After the Alcorn walkout, McEwen and some of his peers who did not return to Alcorn transitioned to other historically black colleges. McEwen, with help from the NAACP, would complete his degree requirements later that year – with honors – at Central State University in Wilberforce, Ohio. Others were unable to reengage, unable to achieve their educational dreams.
"Oftentimes, we look to the majority community as righting the wrongs of the majority community," Felecia Nave, Alcorn's current president, told me. "I think it's equally important that as an African American community where we've done wrong, that we also make every effort to correct those as well. And we shouldn't have to be cajoled into doing so. We should do it because it's the right thing to do."
Nave, an Alcorn alumna and the university's first female president, made the decision to honor McEwen with a posthumous doctoral degree after learning about his story from Burgess, who delivered the commencement address, and reading university archives. A bachelor's degree wouldn't be fitting for a man who fought for so much more. He paid it forward, indeed.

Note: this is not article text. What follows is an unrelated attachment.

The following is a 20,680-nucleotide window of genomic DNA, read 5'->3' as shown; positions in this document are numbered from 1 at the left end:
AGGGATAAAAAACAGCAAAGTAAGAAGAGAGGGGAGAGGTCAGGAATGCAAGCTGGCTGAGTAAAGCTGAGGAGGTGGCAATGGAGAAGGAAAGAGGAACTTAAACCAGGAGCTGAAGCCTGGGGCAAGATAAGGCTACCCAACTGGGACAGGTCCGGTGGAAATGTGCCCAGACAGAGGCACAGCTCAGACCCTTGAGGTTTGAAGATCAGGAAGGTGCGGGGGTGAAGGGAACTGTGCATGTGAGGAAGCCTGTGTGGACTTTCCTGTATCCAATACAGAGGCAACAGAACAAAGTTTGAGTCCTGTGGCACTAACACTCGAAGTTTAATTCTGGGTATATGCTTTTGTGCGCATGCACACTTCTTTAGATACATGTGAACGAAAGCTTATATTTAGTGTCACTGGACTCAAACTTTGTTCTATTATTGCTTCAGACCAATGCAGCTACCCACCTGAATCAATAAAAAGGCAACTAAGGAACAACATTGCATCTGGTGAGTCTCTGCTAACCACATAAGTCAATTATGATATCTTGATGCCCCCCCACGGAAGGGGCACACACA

"I was just totally struck by just the bravery, the courage of her father, but also his persistence and his commitment to his educational attainment, as well as the commitment to his community," Nave told me.
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After graduating from Central State with a degree in vocational education and a minor in mathematics and chemistry, McEwen moved his family to Detroit, where he worked again as a janitor at Detroit Osteopathic Hospital. While there, he taught himself hematology and built a career as a blood bank technician. Eventually, he became an engineer at Ford Motor Co. and earned a master’s degree in business from Central Michigan University.
His children have medical degrees and doctorates. His quest for education has been passed on. His desire for a better life – one built with his wife, Mildred Blackmon McEwen, 92, for those they cherished – has been achieved.
McEwen died in 1988, at the age of 56, after a long battle with cancer.
But the past is never dead. It's not even the past. For one glorious moment, let's celebrate Earnest McEwen's legacy of endurance and love. And what the future may hold for us all – those of us willing to listen and learn.
National columnist/deputy opinion editor Suzette Hackney is a member of USA TODAY’S Editorial Board. Contact her at firstname.lastname@example.org or on Twitter: @suzyscribe
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This article originally appeared on USA TODAY: Civil rights protester: HBCU rights a wrong 65 years later for student